Stanford Institute for Materials & Energy Sciences (SIMES)
Researchers, including from SIMES, say extracting uranium from seawater could help nuclear power play a larger role in a carbon-free energy future.
Computer simulations by SLAC physicists show how light pulses can create channels that conduct electricity with no resistance in some atomically thin semiconductors.
Scientists at Stanford and SLAC use diamondoids – the smallest possible bits of diamond – to assemble atoms into the thinnest possible electrical wires.
Squeezing a platinum catalyst a fraction of a nanometer nearly doubles its catalytic activity, a finding that could lead to better fuel cells and other clean energy technologies.
Focused X-rays reveal how rocks under high pressure transform into different materials.
Understanding how a material’s electrons interact with vibrations of its nuclear lattice could help design and control novel materials, from solar cells to high-temperature superconductors.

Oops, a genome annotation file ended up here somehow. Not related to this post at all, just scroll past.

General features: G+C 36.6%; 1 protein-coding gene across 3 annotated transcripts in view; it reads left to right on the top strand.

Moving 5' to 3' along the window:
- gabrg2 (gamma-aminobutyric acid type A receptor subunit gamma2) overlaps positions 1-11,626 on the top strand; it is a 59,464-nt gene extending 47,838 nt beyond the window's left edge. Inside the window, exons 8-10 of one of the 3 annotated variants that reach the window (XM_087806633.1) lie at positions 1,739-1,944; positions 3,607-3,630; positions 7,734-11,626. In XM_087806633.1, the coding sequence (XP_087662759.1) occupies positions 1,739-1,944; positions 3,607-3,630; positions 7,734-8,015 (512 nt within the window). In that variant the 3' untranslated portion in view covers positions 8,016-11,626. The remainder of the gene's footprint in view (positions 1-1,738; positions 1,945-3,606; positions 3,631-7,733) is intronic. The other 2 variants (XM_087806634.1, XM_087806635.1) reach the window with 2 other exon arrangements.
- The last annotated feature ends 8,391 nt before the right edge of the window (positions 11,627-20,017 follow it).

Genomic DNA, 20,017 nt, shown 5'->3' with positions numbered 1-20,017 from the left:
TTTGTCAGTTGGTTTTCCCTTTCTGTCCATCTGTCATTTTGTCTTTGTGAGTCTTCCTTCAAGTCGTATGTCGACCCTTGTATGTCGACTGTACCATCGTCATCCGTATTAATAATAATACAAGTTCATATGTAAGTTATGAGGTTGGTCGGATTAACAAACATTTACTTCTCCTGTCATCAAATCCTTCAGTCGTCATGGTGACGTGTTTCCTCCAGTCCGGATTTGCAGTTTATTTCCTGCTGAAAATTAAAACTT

Researchers have engineered a low-cost plastic material that could become the basis for clothing that cools the wearer, reducing the need for energy-consuming air conditioning.
The discovery could make water splitting, a key step in a number of clean energy technologies, cheaper and more efficient.
A ‘nonlinear’ phenomenon that seemingly turns materials transparent is seen for the first time in X-rays at SLAC’s Linac Coherent Light Source.
Researchers at SLAC and Stanford have created a nanostructured device, about half the size of a postage stamp, that harnesses more of the sun's spectrum of light to disinfect water much faster than with ultraviolet rays alone.